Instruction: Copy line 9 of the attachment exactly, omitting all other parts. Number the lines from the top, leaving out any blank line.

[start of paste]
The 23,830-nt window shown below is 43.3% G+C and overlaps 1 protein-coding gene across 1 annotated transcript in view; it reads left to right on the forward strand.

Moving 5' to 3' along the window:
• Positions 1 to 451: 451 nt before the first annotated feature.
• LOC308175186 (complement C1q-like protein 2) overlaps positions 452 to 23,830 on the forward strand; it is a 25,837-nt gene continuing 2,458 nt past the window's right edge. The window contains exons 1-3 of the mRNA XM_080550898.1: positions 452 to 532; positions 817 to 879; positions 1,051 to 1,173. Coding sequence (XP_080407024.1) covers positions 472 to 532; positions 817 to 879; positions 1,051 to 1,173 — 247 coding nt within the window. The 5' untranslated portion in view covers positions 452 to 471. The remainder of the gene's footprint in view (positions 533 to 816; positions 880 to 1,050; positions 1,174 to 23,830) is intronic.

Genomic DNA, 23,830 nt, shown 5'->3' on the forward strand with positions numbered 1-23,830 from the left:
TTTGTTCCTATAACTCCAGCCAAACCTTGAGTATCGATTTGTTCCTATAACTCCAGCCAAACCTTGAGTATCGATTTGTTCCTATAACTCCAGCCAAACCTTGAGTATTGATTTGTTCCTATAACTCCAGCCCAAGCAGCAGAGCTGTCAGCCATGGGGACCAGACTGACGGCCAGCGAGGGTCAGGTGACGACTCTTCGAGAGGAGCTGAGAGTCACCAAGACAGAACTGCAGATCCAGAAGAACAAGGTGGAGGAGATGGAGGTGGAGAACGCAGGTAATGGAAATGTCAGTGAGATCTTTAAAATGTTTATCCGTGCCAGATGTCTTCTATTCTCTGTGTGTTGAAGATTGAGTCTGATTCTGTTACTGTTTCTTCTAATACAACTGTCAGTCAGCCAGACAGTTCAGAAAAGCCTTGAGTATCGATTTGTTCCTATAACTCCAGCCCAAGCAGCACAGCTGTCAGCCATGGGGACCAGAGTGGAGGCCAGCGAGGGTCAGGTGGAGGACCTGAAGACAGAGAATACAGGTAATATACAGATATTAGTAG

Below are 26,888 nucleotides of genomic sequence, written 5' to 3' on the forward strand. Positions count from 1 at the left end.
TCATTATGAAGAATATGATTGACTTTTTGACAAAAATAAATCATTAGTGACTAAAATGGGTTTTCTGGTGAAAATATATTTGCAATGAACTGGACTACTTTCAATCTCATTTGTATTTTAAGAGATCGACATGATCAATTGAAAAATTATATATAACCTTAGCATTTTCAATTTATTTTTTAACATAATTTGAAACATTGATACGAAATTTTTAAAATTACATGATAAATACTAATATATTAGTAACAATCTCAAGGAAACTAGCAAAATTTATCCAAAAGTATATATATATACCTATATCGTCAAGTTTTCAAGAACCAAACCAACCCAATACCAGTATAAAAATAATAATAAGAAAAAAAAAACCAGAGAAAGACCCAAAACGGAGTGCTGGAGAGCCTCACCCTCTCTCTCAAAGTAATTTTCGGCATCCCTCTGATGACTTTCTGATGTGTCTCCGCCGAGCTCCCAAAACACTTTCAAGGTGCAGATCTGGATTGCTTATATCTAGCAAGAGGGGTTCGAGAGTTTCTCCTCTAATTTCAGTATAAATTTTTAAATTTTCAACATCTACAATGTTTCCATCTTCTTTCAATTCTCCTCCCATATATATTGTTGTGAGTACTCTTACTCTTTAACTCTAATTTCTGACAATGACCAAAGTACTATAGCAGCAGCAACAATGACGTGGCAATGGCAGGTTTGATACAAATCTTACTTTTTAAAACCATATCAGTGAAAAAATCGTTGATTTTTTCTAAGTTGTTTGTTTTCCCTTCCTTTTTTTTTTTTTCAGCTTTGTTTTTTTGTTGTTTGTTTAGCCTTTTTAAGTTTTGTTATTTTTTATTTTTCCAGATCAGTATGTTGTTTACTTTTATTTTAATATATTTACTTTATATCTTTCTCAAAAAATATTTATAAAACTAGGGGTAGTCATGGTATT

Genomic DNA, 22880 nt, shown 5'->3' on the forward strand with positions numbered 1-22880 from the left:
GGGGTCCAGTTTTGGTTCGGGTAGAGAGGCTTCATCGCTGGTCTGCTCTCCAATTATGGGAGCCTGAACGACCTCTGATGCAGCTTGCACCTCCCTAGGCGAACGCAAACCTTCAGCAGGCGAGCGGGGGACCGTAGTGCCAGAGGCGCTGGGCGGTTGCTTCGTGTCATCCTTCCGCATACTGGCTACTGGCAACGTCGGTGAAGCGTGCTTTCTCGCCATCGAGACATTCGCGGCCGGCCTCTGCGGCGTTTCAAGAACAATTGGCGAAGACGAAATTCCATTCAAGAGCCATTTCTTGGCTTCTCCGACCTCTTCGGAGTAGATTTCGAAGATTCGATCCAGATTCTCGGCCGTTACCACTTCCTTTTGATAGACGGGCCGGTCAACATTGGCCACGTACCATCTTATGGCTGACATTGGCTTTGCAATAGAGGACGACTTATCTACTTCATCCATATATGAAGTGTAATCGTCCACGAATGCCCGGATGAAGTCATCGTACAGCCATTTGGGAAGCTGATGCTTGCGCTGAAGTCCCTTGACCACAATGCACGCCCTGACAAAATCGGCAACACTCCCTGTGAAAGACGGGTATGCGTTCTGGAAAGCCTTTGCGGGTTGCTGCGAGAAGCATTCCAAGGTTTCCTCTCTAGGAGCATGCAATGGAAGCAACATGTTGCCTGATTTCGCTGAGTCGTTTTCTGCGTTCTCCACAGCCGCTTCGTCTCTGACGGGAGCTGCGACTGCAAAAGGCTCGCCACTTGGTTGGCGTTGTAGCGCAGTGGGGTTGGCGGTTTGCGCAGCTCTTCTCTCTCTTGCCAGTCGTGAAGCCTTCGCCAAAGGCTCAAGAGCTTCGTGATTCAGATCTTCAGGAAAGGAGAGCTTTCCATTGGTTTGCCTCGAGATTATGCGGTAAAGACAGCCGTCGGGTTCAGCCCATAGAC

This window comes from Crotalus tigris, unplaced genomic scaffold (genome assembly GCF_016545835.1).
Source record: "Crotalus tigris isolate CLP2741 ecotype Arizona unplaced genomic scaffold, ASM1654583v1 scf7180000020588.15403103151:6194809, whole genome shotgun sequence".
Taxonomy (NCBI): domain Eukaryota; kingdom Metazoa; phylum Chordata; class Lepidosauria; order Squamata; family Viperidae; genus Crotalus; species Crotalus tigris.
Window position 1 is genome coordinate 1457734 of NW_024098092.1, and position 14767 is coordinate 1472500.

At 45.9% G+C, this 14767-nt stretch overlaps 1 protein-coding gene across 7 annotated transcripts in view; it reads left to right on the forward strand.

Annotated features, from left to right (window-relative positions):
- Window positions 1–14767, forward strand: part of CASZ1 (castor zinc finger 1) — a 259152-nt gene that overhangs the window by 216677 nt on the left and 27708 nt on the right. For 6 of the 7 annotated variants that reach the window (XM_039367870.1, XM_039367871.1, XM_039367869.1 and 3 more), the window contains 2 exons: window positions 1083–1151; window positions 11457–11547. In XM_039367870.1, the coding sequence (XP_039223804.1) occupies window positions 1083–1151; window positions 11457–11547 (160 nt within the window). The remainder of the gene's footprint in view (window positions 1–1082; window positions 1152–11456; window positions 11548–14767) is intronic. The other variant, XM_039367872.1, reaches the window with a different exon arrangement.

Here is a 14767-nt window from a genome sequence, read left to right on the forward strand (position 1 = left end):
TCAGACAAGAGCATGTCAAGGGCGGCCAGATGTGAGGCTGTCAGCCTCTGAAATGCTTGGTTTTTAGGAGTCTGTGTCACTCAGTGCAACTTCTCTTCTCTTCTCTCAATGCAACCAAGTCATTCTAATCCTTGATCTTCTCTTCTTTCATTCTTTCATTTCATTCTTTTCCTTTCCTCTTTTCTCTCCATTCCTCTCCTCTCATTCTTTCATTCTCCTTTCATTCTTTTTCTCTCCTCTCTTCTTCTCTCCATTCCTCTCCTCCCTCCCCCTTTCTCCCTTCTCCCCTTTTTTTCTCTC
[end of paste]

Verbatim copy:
Genomic DNA, 22880 nt, shown 5'->3' on the forward strand with positions numbered 1-22880 from the left: